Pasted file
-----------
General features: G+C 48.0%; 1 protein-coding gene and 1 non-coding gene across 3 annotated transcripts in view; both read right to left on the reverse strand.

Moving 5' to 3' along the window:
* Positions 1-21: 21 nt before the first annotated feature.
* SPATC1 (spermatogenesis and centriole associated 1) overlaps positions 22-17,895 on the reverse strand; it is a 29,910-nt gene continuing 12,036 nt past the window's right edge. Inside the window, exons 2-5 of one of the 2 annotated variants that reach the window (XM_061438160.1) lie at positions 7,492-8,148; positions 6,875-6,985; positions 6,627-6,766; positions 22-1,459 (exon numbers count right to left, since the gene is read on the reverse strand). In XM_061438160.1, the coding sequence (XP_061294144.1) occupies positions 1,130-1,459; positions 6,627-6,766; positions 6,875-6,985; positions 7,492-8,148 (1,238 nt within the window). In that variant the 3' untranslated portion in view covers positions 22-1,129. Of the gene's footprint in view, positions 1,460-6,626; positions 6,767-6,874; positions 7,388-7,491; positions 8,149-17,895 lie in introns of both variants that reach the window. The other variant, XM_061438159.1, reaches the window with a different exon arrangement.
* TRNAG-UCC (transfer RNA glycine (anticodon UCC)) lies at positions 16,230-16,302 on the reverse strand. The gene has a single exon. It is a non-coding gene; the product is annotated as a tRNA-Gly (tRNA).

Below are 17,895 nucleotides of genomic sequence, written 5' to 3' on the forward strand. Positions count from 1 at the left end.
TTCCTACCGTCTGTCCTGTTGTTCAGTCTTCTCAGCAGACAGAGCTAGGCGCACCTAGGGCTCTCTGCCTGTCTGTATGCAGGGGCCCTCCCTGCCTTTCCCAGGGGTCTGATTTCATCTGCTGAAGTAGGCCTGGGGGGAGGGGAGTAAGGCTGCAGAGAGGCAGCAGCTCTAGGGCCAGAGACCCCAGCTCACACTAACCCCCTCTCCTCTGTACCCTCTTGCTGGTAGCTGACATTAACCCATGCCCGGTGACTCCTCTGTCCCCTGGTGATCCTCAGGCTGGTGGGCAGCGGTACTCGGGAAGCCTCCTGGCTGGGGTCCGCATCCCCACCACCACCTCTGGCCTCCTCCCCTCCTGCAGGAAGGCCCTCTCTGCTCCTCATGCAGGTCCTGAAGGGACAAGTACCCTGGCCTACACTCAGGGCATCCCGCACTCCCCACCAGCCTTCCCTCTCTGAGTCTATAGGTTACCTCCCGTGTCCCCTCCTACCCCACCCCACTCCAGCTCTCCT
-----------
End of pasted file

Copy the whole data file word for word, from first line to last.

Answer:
General features: G+C 48.0%; 1 protein-coding gene and 1 non-coding gene across 3 annotated transcripts in view; both read right to left on the reverse strand.

Moving 5' to 3' along the window:
* Positions 1-21: 21 nt before the first annotated feature.
* SPATC1 (spermatogenesis and centriole associated 1) overlaps positions 22-17,895 on the reverse strand; it is a 29,910-nt gene continuing 12,036 nt past the window's right edge. Inside the window, exons 2-5 of one of the 2 annotated variants that reach the window (XM_061438160.1) lie at positions 7,492-8,148; positions 6,875-6,985; positions 6,627-6,766; positions 22-1,459 (exon numbers count right to left, since the gene is read on the reverse strand). In XM_061438160.1, the coding sequence (XP_061294144.1) occupies positions 1,130-1,459; positions 6,627-6,766; positions 6,875-6,985; positions 7,492-8,148 (1,238 nt within the window). In that variant the 3' untranslated portion in view covers positions 22-1,129. Of the gene's footprint in view, positions 1,460-6,626; positions 6,767-6,874; positions 7,388-7,491; positions 8,149-17,895 lie in introns of both variants that reach the window. The other variant, XM_061438159.1, reaches the window with a different exon arrangement.
* TRNAG-UCC (transfer RNA glycine (anticodon UCC)) lies at positions 16,230-16,302 on the reverse strand. The gene has a single exon. It is a non-coding gene; the product is annotated as a tRNA-Gly (tRNA).

Below are 17,895 nucleotides of genomic sequence, written 5' to 3' on the forward strand. Positions count from 1 at the left end.
TTCCTACCGTCTGTCCTGTTGTTCAGTCTTCTCAGCAGACAGAGCTAGGCGCACCTAGGGCTCTCTGCCTGTCTGTATGCAGGGGCCCTCCCTGCCTTTCCCAGGGGTCTGATTTCATCTGCTGAAGTAGGCCTGGGGGGAGGGGAGTAAGGCTGCAGAGAGGCAGCAGCTCTAGGGCCAGAGACCCCAGCTCACACTAACCCCCTCTCCTCTGTACCCTCTTGCTGGTAGCTGACATTAACCCATGCCCGGTGACTCCTCTGTCCCCTGGTGATCCTCAGGCTGGTGGGCAGCGGTACTCGGGAAGCCTCCTGGCTGGGGTCCGCATCCCCACCACCACCTCTGGCCTCCTCCCCTCCTGCAGGAAGGCCCTCTCTGCTCCTCATGCAGGTCCTGAAGGGACAAGTACCCTGGCCTACACTCAGGGCATCCCGCACTCCCCACCAGCCTTCCCTCTCTGAGTCTATAGGTTACCTCCCGTGTCCCCTCCTACCCCACCCCACTCCAGCTCTCCT